Prep 1 hr
Cook 20 mins
I love petit fours. This icing is supposed to be perfect for them. To ice the little cakes, you can set a wire rack on top of waxed paper and place the cakes on top of the wire rack. Spoon icing over each piece, being sure to get all sides covered, letting excess icing drip onto wax paper. OR, you can spear the bottoms of the cakes with a 2- or 3-pronged fork, hold them (one at a time) over the icing saucepan, and spoon icing on that way. This is from Better Homes and Gardens book "Old-Fashioned Home Baking." Prep time is an absolute guess and includes the 1 hour cooling period. Cook time is also a guess because I've never done it myself.
- In a medium saucepan, combine sugar, hot water, and cream of tartar. Bring to a boil over medium-high heat, stirring constantly for 5 to 9 minutes or until the sugar dissolves.
- Reduce heat to medium-low. Clip a candy thermometer to the side of the saucepan. Cook until thermometer registers 226 degrees, stirring only when necessary to prevent sticking. Remove saucepan from the heat. Cool at room temperature, WITHOUT STIRRING, to 110 degrees (allow about 1 hour).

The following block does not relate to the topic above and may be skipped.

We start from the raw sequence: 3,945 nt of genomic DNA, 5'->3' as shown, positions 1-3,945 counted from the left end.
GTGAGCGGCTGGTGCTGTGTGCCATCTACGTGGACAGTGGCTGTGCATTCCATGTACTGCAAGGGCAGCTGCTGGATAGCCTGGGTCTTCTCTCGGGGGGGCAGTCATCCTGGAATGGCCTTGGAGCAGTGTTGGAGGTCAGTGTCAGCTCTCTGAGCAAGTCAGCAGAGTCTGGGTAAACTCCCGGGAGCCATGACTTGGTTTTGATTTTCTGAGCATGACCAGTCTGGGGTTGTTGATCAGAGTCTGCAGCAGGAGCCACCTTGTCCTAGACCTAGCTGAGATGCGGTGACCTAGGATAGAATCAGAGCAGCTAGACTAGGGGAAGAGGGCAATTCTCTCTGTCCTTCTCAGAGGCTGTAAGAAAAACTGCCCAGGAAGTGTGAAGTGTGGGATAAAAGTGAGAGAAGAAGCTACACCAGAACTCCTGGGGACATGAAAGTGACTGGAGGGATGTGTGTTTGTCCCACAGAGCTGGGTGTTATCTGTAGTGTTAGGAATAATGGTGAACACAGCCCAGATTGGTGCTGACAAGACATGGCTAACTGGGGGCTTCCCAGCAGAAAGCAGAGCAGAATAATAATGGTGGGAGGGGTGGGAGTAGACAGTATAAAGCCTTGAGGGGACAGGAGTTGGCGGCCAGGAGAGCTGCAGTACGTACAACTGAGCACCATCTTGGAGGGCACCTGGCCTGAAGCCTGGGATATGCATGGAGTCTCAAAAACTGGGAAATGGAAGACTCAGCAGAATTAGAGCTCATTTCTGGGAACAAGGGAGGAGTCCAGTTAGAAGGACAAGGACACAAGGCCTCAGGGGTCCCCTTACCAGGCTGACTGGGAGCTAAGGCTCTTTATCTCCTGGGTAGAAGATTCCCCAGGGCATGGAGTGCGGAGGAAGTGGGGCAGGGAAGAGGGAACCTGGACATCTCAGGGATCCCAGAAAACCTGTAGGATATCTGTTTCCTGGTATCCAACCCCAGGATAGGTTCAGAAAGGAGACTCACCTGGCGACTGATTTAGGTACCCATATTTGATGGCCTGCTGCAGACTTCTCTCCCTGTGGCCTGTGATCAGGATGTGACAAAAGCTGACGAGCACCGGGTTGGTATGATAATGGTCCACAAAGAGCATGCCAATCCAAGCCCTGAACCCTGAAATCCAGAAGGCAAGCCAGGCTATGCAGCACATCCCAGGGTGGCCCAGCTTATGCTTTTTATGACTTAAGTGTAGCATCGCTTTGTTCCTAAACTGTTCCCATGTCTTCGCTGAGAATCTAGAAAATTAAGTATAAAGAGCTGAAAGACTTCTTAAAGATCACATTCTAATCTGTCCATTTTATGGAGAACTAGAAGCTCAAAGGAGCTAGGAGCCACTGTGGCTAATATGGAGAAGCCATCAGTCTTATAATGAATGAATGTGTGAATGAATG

- Add vanilla flavoring. Stir in enough powdered sugar to make the icing of drizzling consistency. If necessary, beat the icing with a rotary beater or wire whisk to remove any lumps. If desired, stir in a few drops of food coloring.
By far my favorite recipe for dipping sugar cookies. It comes from Better Homes and Garden Recipe Book. I don't add vanilla and only add enough powdered sugar till it is dipping consistency. Laurie
What a disaster! This didn't taste anything like the petit four icing I am used to, and it didn't come out as described by the recipe. I cooked the mixture to 226 degrees and then cooled it to 110. When I went to coat the cakes, the "icing" had the consistency of taffy. I couldn't even stick the spoon in! I added a small amount of water to make it pourable and coated the cakes. When I tried one about two hours later, the cake was nasty and soggy. My candy thermometer's never failed me before, so I have to conclude it's the recipe.